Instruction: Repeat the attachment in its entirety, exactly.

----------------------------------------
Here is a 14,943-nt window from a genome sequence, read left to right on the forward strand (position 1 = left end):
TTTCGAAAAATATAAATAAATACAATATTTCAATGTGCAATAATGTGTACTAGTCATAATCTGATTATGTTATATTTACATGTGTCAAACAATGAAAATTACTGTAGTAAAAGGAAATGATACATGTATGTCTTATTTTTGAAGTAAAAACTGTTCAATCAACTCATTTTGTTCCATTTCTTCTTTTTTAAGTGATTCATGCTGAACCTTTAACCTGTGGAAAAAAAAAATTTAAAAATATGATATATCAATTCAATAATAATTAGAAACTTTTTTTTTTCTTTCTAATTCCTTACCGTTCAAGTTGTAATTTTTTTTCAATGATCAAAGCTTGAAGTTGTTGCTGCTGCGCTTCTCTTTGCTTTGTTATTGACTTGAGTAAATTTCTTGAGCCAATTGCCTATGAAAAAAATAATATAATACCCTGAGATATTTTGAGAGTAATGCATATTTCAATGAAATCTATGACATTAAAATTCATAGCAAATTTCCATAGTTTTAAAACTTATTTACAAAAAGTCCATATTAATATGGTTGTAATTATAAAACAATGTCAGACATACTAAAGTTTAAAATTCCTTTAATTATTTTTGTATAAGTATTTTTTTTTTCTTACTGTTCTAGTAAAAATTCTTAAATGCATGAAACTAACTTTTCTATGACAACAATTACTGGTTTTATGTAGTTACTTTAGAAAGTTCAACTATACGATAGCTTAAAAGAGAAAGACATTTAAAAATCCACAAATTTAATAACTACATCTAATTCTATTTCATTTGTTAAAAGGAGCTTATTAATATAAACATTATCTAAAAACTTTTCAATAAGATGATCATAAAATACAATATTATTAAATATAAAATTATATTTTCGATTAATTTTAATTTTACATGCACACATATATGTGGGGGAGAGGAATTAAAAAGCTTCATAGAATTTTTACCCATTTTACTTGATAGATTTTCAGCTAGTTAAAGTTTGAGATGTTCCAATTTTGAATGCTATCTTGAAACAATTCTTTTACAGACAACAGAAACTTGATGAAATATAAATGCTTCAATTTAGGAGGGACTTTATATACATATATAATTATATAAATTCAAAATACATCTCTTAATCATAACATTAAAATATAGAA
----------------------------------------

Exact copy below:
Here is a 14,943-nt window from a genome sequence, read left to right on the forward strand (position 1 = left end):
TTTCGAAAAATATAAATAAATACAATATTTCAATGTGCAATAATGTGTACTAGTCATAATCTGATTATGTTATATTTACATGTGTCAAACAATGAAAATTACTGTAGTAAAAGGAAATGATACATGTATGTCTTATTTTTGAAGTAAAAACTGTTCAATCAACTCATTTTGTTCCATTTCTTCTTTTTTAAGTGATTCATGCTGAACCTTTAACCTGTGGAAAAAAAAAATTTAAAAATATGATATATCAATTCAATAATAATTAGAAACTTTTTTTTTTCTTTCTAATTCCTTACCGTTCAAGTTGTAATTTTTTTTCAATGATCAAAGCTTGAAGTTGTTGCTGCTGCGCTTCTCTTTGCTTTGTTATTGACTTGAGTAAATTTCTTGAGCCAATTGCCTATGAAAAAAATAATATAATACCCTGAGATATTTTGAGAGTAATGCATATTTCAATGAAATCTATGACATTAAAATTCATAGCAAATTTCCATAGTTTTAAAACTTATTTACAAAAAGTCCATATTAATATGGTTGTAATTATAAAACAATGTCAGACATACTAAAGTTTAAAATTCCTTTAATTATTTTTGTATAAGTATTTTTTTTTTCTTACTGTTCTAGTAAAAATTCTTAAATGCATGAAACTAACTTTTCTATGACAACAATTACTGGTTTTATGTAGTTACTTTAGAAAGTTCAACTATACGATAGCTTAAAAGAGAAAGACATTTAAAAATCCACAAATTTAATAACTACATCTAATTCTATTTCATTTGTTAAAAGGAGCTTATTAATATAAACATTATCTAAAAACTTTTCAATAAGATGATCATAAAATACAATATTATTAAATATAAAATTATATTTTCGATTAATTTTAATTTTACATGCACACATATATGTGGGGGAGAGGAATTAAAAAGCTTCATAGAATTTTTACCCATTTTACTTGATAGATTTTCAGCTAGTTAAAGTTTGAGATGTTCCAATTTTGAATGCTATCTTGAAACAATTCTTTTACAGACAACAGAAACTTGATGAAATATAAATGCTTCAATTTAGGAGGGACTTTATATACATATATAATTATATAAATTCAAAATACATCTCTTAATCATAACATTAAAATATAGAA